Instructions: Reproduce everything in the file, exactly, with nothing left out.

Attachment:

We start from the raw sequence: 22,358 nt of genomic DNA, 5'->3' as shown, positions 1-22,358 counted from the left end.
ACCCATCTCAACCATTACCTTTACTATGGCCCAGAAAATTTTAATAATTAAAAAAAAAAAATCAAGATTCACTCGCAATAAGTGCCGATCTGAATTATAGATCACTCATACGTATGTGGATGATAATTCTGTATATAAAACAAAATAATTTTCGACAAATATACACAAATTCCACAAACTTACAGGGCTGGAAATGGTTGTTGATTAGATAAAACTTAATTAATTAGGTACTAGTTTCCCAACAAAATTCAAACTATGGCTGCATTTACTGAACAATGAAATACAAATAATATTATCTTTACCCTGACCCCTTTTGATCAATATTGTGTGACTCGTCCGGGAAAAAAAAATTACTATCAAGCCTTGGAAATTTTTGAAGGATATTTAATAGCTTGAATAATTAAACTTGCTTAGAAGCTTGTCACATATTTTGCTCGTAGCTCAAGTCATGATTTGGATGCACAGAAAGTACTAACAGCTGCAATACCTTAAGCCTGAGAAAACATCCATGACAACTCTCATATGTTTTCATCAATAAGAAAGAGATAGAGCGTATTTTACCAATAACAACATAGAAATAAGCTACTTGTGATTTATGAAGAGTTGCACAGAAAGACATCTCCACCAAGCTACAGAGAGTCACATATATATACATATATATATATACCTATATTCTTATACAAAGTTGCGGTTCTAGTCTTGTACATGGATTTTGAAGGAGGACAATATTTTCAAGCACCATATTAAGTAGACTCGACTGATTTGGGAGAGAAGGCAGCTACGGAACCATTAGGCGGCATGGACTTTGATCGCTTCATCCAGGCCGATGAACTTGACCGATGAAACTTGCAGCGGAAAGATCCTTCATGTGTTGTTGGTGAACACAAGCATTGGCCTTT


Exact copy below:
We start from the raw sequence: 22,358 nt of genomic DNA, 5'->3' as shown, positions 1-22,358 counted from the left end.
ACCCATCTCAACCATTACCTTTACTATGGCCCAGAAAATTTTAATAATTAAAAAAAAAAAATCAAGATTCACTCGCAATAAGTGCCGATCTGAATTATAGATCACTCATACGTATGTGGATGATAATTCTGTATATAAAACAAAATAATTTTCGACAAATATACACAAATTCCACAAACTTACAGGGCTGGAAATGGTTGTTGATTAGATAAAACTTAATTAATTAGGTACTAGTTTCCCAACAAAATTCAAACTATGGCTGCATTTACTGAACAATGAAATACAAATAATATTATCTTTACCCTGACCCCTTTTGATCAATATTGTGTGACTCGTCCGGGAAAAAAAAATTACTATCAAGCCTTGGAAATTTTTGAAGGATATTTAATAGCTTGAATAATTAAACTTGCTTAGAAGCTTGTCACATATTTTGCTCGTAGCTCAAGTCATGATTTGGATGCACAGAAAGTACTAACAGCTGCAATACCTTAAGCCTGAGAAAACATCCATGACAACTCTCATATGTTTTCATCAATAAGAAAGAGATAGAGCGTATTTTACCAATAACAACATAGAAATAAGCTACTTGTGATTTATGAAGAGTTGCACAGAAAGACATCTCCACCAAGCTACAGAGAGTCACATATATATACATATATATATATACCTATATTCTTATACAAAGTTGCGGTTCTAGTCTTGTACATGGATTTTGAAGGAGGACAATATTTTCAAGCACCATATTAAGTAGACTCGACTGATTTGGGAGAGAAGGCAGCTACGGAACCATTAGGCGGCATGGACTTTGATCGCTTCATCCAGGCCGATGAACTTGACCGATGAAACTTGCAGCGGAAAGATCCTTCATGTGTTGTTGGTGAACACAAGCATTGGCCTTT